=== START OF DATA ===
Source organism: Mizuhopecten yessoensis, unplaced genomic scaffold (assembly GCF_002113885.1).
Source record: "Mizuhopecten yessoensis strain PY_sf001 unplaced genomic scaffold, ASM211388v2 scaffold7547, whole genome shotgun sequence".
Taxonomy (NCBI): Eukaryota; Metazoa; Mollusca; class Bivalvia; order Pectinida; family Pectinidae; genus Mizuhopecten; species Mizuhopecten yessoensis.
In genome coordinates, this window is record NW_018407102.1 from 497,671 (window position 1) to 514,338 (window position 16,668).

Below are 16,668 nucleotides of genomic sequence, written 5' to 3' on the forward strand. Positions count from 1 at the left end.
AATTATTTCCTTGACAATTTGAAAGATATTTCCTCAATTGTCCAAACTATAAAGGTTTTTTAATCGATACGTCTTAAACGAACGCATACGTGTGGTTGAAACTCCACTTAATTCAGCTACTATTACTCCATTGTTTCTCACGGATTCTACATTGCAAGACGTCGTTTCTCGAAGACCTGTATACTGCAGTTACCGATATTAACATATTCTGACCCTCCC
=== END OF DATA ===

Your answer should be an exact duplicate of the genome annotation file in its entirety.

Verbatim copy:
Source organism: Mizuhopecten yessoensis, unplaced genomic scaffold (assembly GCF_002113885.1).
Source record: "Mizuhopecten yessoensis strain PY_sf001 unplaced genomic scaffold, ASM211388v2 scaffold7547, whole genome shotgun sequence".
Taxonomy (NCBI): Eukaryota; Metazoa; Mollusca; class Bivalvia; order Pectinida; family Pectinidae; genus Mizuhopecten; species Mizuhopecten yessoensis.
In genome coordinates, this window is record NW_018407102.1 from 497,671 (window position 1) to 514,338 (window position 16,668).

Below are 16,668 nucleotides of genomic sequence, written 5' to 3' on the forward strand. Positions count from 1 at the left end.
AATTATTTCCTTGACAATTTGAAAGATATTTCCTCAATTGTCCAAACTATAAAGGTTTTTTAATCGATACGTCTTAAACGAACGCATACGTGTGGTTGAAACTCCACTTAATTCAGCTACTATTACTCCATTGTTTCTCACGGATTCTACATTGCAAGACGTCGTTTCTCGAAGACCTGTATACTGCAGTTACCGATATTAACATATTCTGACCCTCCC